Increased Shear through Weldlines Using Controllable Compliance Accumulator
Daniel J. Hallowell, John P. Coulter, May 2002
Weldlines, a common feature in injection molded parts, are known to be inherently weak. Vibration molding has been shown to increase shear within the mold thus increasing the strength of weldlines, but with high capital costs. The present experimental study focused on improving weldline strength through the use of a novel idea, the controllable compliance accumulator (CCA). This device works together with the vibration-assisted injection molding technique to increase the local shear at the weldline. Comparisons between the tensile strength of ASTM specimens made with and without the CCA were made and the details of the results will be discussed.
The Incredible World of Polymers: Tales of Innovation, Luck and Preserverance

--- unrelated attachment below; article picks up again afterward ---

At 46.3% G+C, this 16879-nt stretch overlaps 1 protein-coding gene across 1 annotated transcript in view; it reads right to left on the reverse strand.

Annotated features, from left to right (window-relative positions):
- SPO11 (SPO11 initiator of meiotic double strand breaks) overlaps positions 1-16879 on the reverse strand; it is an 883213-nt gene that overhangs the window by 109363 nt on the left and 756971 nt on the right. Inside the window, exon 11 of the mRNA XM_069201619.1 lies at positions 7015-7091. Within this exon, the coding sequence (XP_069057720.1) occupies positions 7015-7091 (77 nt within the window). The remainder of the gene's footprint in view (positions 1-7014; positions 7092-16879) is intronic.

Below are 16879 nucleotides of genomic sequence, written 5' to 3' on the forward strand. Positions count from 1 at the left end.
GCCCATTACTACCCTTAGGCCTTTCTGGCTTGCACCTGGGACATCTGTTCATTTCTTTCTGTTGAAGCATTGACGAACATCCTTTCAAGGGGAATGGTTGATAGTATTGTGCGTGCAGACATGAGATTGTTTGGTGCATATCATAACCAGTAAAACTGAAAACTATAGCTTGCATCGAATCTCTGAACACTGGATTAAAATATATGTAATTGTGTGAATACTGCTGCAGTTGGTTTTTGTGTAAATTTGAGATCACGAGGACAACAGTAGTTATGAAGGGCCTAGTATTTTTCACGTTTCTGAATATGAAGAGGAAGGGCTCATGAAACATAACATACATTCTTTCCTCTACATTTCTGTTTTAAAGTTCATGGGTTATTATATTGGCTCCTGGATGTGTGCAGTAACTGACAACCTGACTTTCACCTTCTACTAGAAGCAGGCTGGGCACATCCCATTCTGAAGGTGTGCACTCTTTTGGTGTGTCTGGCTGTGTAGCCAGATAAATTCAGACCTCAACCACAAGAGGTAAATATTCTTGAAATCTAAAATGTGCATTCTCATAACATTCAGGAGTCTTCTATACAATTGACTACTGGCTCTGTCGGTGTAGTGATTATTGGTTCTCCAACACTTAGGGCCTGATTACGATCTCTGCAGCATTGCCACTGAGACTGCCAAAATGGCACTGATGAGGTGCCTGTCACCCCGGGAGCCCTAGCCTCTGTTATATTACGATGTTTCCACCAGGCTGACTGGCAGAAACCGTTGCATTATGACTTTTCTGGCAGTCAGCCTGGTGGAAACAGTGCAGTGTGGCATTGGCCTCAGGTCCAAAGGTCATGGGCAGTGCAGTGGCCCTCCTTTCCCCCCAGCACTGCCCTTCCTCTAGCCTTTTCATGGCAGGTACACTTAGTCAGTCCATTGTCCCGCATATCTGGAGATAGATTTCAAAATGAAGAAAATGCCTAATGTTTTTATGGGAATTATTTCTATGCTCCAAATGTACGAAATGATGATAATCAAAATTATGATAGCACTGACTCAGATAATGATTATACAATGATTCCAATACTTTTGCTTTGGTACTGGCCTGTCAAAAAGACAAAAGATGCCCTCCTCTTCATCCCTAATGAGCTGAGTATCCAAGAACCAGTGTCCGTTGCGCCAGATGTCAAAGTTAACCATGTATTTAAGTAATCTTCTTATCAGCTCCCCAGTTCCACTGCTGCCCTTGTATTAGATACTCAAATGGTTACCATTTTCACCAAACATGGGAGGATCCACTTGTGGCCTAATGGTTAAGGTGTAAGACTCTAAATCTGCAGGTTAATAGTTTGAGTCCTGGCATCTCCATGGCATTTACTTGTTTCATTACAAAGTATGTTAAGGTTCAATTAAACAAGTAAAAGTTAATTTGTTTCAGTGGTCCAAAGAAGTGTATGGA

Michael M. Coleman, Paul C. Painter, May 2002
The history of synthetic polymers, albeit a relatively short history only spanning some 100 years, is replete with many outstanding examples of innovation, luck and perseverance. Although science is perceived by most to be a strictly logical endeavor, where serendipity plays no role and well thought out hypotheses are tested by super-human nerds in a precise and systematic manner, this is not reality. We will attempt to show that we can learn something about the complex nature of innovation by drawing upon selected tales of the historical development of some of the most important polymers in use today.
Indentation of Some Plastic Materials by Indenters of Different Shapes
Habib.S. Benabdallah, May 2002